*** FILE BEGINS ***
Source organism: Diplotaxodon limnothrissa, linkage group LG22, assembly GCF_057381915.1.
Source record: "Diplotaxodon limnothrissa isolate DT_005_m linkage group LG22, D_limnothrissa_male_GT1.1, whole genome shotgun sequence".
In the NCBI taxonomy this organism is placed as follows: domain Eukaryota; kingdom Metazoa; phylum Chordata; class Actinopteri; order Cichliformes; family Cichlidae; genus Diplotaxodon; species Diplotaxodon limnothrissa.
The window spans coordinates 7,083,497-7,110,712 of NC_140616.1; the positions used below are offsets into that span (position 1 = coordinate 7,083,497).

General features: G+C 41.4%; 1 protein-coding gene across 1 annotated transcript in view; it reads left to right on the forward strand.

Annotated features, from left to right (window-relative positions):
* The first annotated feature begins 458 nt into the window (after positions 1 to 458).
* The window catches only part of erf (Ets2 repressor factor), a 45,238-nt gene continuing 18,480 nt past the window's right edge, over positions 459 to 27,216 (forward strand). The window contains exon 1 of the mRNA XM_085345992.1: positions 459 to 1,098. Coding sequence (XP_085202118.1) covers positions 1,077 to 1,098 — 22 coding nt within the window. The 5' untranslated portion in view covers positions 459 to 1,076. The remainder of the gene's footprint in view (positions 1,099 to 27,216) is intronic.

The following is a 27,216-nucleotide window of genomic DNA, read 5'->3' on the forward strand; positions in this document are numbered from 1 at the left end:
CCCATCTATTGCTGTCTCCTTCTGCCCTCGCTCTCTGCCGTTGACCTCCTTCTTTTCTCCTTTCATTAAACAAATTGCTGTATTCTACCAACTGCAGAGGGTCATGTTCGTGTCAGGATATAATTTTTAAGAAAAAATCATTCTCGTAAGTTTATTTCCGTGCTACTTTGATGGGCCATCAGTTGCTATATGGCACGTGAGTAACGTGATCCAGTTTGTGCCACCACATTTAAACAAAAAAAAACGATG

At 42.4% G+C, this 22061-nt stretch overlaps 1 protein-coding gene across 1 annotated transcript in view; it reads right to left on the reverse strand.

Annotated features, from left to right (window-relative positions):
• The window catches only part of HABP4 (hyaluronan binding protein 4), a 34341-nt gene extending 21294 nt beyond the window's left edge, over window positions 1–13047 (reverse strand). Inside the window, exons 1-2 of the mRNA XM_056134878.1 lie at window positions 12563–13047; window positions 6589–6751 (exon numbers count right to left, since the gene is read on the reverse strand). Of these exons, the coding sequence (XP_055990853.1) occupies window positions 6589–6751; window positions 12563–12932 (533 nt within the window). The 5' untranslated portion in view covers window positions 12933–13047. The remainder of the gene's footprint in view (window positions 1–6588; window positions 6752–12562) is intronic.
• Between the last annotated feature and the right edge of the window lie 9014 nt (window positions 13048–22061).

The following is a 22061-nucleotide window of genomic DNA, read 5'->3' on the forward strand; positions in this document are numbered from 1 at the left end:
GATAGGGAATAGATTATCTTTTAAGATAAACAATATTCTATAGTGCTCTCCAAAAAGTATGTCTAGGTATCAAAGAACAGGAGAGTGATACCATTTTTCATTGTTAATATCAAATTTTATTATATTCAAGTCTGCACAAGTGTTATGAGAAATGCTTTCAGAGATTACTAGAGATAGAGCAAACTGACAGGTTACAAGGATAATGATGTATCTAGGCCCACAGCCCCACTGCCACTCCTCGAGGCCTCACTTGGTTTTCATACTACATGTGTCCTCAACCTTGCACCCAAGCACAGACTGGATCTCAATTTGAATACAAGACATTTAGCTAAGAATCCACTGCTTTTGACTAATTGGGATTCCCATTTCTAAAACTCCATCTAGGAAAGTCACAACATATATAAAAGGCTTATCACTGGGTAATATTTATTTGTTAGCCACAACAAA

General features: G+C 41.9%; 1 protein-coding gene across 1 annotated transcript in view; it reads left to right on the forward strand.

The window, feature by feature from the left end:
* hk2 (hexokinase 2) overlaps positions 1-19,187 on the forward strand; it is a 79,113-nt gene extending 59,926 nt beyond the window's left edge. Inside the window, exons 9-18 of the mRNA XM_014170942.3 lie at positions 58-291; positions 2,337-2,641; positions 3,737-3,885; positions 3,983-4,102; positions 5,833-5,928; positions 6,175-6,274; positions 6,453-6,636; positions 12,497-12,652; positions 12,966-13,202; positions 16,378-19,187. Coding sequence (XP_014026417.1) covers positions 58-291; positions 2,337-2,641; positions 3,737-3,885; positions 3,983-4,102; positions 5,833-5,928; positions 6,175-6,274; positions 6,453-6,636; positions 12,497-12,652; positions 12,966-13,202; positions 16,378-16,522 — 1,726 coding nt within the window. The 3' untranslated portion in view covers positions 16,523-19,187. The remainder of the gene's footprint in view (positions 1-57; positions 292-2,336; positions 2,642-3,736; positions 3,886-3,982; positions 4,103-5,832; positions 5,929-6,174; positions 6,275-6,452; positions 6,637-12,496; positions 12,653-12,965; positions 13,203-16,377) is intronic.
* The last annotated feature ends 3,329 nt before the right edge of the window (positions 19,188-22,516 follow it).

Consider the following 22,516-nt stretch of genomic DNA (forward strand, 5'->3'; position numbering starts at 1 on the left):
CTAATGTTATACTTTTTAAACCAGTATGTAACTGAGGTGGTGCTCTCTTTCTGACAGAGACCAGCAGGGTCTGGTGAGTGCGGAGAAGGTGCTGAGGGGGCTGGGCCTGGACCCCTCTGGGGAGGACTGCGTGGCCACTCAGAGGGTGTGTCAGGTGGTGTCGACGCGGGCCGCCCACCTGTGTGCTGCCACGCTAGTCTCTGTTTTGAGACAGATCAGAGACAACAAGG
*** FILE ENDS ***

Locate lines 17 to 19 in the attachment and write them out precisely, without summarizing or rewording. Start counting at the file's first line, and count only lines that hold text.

General features: G+C 41.9%; 1 protein-coding gene across 1 annotated transcript in view; it reads left to right on the forward strand.

The window, feature by feature from the left end:
* hk2 (hexokinase 2) overlaps positions 1-19,187 on the forward strand; it is a 79,113-nt gene extending 59,926 nt beyond the window's left edge. Inside the window, exons 9-18 of the mRNA XM_014170942.3 lie at positions 58-291; positions 2,337-2,641; positions 3,737-3,885; positions 3,983-4,102; positions 5,833-5,928; positions 6,175-6,274; positions 6,453-6,636; positions 12,497-12,652; positions 12,966-13,202; positions 16,378-19,187. Coding sequence (XP_014026417.1) covers positions 58-291; positions 2,337-2,641; positions 3,737-3,885; positions 3,983-4,102; positions 5,833-5,928; positions 6,175-6,274; positions 6,453-6,636; positions 12,497-12,652; positions 12,966-13,202; positions 16,378-16,522 — 1,726 coding nt within the window. The 3' untranslated portion in view covers positions 16,523-19,187. The remainder of the gene's footprint in view (positions 1-57; positions 292-2,336; positions 2,642-3,736; positions 3,886-3,982; positions 4,103-5,832; positions 5,929-6,174; positions 6,275-6,452; positions 6,637-12,496; positions 12,653-12,965; positions 13,203-16,377) is intronic.